Fill the rad with coolant.
:smt026

OK, 3 things to do before starting the engine. I guess that was more or less correct.
However, the actual To-Do List was a bit more involved.
Since posting that remark, I’ve done the following:

Installed and bled a new rear brake line.

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Torqued down the nut on the front drive sprocket.
Adjusted the chain, tightened the rear axle and brakes.
Installed the kick-starter and oil pump cover.
Installed the sprocket cover and shift lever.
Installed the air filter.
Installed the front fender.
Tightened the front brakes, front axle, and speedo cable
Filled the rad with coolant, put oil in the tranny,
and installed the black triangular covers in the frame.

Image


My To-Do list is getting shorter. Or my memory’s getting shorter. Or both.
But, there's really not that much left to do.

Install the pipes and a gas tank – and I should be able to start it.

Install the seat, side panels, rear cowl and license plate – and I should be able to ride it up and down the street.


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PostPosted: Tue Aug 15, 2017 1:17 am 
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The bike is all back together.
The stroker motor has been installed.
The carbs were ultrasonic cleaned, have new jets.
The K&N air filter was cleaned and re-oiled.
The pipes are on, the clutch has been adjusted, the oil pump’s been bled.
And it has fresh transmission oil and coolant.
I just have to turn the key On, and kick it over until it starts.
It’s ready to go.

It’s been ready for over 2 weeks, and I still haven’t started it. Not really sure why.

It might be because I don’t want to ride the Bike because it’s not Finished.
I still need to get the new tires put on. I want to get the EGT gauge installed.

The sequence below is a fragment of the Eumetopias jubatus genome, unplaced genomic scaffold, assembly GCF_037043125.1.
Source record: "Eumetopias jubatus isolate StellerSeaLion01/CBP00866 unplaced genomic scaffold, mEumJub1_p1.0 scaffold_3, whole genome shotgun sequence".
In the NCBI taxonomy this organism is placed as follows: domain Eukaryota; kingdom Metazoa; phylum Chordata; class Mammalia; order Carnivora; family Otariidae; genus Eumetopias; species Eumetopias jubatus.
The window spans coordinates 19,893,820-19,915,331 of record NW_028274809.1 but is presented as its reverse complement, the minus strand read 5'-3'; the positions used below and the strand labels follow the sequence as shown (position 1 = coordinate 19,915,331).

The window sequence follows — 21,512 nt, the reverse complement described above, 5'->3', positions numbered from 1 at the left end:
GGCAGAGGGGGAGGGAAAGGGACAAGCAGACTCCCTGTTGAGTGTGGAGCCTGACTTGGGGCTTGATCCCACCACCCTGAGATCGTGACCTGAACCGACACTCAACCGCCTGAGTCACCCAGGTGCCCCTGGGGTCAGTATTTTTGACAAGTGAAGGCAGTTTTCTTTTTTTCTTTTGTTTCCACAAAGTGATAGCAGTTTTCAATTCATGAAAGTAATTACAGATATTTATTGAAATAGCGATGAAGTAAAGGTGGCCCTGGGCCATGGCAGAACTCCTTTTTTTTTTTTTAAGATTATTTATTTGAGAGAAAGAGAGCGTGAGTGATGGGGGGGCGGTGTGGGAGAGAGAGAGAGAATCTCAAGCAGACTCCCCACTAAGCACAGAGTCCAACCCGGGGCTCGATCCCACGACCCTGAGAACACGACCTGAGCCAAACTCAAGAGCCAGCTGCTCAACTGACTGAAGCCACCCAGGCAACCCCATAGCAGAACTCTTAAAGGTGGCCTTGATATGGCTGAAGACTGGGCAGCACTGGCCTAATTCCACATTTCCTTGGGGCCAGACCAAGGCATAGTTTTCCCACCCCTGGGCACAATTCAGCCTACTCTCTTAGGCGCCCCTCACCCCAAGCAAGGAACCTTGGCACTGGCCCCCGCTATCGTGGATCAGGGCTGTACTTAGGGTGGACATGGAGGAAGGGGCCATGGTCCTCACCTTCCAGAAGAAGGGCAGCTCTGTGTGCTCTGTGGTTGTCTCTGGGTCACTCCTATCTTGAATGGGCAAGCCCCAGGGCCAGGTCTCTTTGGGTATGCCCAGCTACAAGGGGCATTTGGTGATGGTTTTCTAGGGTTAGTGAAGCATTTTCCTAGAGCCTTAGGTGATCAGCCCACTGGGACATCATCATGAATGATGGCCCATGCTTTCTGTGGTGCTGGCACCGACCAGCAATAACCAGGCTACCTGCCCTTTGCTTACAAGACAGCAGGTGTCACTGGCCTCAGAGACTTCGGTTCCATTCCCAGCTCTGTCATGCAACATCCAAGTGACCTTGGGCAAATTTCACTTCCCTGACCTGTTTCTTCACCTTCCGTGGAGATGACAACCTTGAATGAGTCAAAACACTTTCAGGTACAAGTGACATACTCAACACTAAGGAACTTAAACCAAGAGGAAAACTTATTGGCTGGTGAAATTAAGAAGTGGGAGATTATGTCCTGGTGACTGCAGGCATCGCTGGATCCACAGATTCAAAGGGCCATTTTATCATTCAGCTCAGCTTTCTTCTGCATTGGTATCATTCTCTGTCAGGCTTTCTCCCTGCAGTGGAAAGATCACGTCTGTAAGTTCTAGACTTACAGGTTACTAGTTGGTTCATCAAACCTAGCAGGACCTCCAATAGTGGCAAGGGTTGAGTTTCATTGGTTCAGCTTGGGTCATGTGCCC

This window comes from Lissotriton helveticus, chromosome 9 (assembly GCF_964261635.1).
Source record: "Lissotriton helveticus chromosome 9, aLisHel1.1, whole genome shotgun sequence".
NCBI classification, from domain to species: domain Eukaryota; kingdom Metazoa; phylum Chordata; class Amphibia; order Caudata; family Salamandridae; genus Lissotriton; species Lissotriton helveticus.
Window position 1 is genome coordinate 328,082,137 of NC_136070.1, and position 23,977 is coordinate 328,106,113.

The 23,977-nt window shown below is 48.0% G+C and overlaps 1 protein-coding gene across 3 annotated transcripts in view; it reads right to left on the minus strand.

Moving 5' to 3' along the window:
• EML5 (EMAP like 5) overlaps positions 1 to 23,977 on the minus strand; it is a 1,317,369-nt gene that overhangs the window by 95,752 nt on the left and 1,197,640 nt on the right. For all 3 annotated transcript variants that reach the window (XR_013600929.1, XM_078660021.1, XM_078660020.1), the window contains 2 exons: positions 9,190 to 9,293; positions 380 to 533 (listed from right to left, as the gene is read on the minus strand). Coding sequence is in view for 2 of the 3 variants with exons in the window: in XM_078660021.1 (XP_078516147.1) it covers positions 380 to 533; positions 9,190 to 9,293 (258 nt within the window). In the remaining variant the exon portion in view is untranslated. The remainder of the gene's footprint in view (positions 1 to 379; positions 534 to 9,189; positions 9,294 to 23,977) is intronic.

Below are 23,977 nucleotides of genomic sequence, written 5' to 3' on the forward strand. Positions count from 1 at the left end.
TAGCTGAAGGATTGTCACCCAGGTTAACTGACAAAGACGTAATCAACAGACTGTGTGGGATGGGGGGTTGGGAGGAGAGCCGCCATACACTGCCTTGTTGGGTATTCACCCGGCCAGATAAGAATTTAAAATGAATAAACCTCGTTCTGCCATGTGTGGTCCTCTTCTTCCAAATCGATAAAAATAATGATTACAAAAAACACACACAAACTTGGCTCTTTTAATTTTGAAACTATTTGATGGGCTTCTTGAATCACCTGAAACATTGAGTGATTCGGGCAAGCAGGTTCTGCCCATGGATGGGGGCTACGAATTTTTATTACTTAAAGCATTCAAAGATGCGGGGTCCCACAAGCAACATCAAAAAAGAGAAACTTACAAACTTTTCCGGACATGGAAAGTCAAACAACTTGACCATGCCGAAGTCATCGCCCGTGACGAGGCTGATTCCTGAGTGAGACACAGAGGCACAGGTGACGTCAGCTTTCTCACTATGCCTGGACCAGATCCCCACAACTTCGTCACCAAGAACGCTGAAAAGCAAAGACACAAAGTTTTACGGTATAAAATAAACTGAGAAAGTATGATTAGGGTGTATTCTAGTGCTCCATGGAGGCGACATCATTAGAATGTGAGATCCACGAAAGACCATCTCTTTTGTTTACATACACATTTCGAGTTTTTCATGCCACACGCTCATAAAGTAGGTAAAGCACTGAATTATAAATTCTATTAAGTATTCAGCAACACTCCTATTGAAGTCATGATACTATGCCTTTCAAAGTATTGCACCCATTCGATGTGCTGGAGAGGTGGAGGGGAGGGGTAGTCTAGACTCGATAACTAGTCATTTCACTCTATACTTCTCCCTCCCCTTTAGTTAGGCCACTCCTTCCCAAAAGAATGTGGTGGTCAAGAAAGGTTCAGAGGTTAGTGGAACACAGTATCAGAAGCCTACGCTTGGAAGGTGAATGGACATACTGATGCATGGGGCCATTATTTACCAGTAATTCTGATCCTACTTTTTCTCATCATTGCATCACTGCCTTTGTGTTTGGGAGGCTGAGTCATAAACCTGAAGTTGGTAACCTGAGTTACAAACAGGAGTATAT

And I wouldn’t mind getting it painted. Any color, as long as it’s not purple.

If you start riding it before it’s finished, it will never get finished.



Another theory is that it’s because of money.
Do I really need an expensive new motor for this bike?
The old motor made 60 HP and ran great.
I could put it back in the bike and sell the stroker motor and pipes.

If a person was looking to build this motor right now, it would cost $4000 to $5000 Can ($3200 to $4000 US).
(Depending on what part of Canada that you live in, how well you know the parts guy at local bike shop, and how much you pay for shipping on EBay items)
And that doesn’t include the time to disassemble, clean, paint, polish, reassemble & test the engine.

- Used Motor - $300-$500
- Stroker Crank - $500-$650
- 795 Pistons -$200-$250
- Stroker Head - $100-$150
- Ported Cylinders - $650-$750
- Cylinder Boring - $150-$250
- EBC clutch & springs - $100-$150
- Arrow Oil Pump - $130-$150
- All new OEM Gaskets, Seals and Reeds - $400-$500
- Chrome Plated Pipes -$1200-$1500
- Rebuilt carbs $100
- Toomey Y-Boot & Filter $100

Currently, the motor & pipes are all brand new, and should be worth a pretty good dollar.

If I start it, I turn all my expensive, go-fast components into a pile of used parts.



It’s also possible that I haven’t started the motor due to fear and good judgment.
I’m not a mechanic.
I have no training or education.
I have very limited experience building modified, high performance 2-stroke engines.
And I have even less experience tuning them.
It would kinda suck if I blew up the new motor, because I did something stupid (or forgot to do something important).

If you really don’t want it to blow up, then don’t start it.


Option A – Do the responsible thing. Don’t take any chances. Sell the motor while it’s still worth something. Use the money to pay off some bills.

Option B – Do the selfish thing. Live a little. Fire it up. Enjoy the power. Ride it like I stole it. Have some fun.

Life’s full of tough choices. I’ll let you know how it goes.


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PostPosted: Fri Aug 18, 2017 3:06 am 
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Location: Calgary, Alberta, Canada
You'll have to wait until we dyno Lee's RZ tomorrow. If it's more than 60 bhp, you have to make your striker a bunch of used parts to top the +60.